Not all STEM fields are created equal, according to a study by Temple University economist Doug Webber and summarized in Science Careers. Webber determined the expected lifetime earnings for bachelor’s degree recipients in different fields, and corrected his results for what he called an “ability premium” – the tendency for a higher-ability employee to earn more regardless of educational level. In addition, Webber excluded bachelor’s degree grads who went on to earn higher degrees – master’s degrees or doctorates.
The results are not surprising, but still striking.
STEM grads earn significantly more than bachelor’s degree grads in non-STEM fields. But there is a STEM field in Webber’s study that earns less than the non-STEM average – biology. Chemistry grads do significantly better than bio grads, and the hierarchy of STEM fields goes up from there: computer science does better than chemistry; physics does better than computer science; and, engineering does better than physics.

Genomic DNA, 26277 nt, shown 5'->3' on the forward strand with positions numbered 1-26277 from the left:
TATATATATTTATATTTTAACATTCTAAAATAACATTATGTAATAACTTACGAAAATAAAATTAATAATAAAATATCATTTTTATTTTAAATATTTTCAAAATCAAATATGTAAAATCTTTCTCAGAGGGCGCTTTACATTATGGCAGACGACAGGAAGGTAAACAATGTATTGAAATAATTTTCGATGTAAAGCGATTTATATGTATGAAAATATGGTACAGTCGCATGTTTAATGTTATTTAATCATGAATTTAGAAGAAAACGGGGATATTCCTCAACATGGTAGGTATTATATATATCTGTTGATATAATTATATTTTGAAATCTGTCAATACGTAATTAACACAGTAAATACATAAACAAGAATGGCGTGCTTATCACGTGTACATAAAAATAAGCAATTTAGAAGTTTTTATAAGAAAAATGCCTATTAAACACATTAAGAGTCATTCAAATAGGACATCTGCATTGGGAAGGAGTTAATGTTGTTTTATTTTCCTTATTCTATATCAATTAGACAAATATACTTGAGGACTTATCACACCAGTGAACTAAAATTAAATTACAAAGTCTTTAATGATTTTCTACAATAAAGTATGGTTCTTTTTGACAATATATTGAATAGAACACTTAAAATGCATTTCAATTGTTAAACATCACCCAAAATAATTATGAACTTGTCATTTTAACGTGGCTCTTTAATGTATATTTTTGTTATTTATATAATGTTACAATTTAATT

With those results in mind, take a look at the share of bachelors’ degrees earned by women in Florida’s State University System in 2012-2013 for different fields:
Women earn close to 60% of the bachelors’ degrees awarded in all fields by the SUS. They also earn about 60% of the bachelors’ degrees in the biosciences (CIP code 26, for the aficionadoes). But in STEM fields in which there is an actual earnings premium – computer professions (CIP code 11), engineering (CIP code 14) and physics (CIP code 40.081), fewer than 20% of the bachelors’ degrees are awarded to women.
Given the considerable public resources that are spent on attracting girls to STEM fields, the implication for policy is pretty clear: Public resources should not be spent on programs that recruit girls into the biosciences. Instead, those resources should be focused on recruiting girls into fields in which there are clear earnings premiums – computer science, engineering and physics.
In addition, Florida’s decision to focus its K-12 instructional program on biology is worse than questionable – it is a misdirection of an enormous amount of public effort. I’ve made that argument before, and the Webber results only provide another brick in the wall.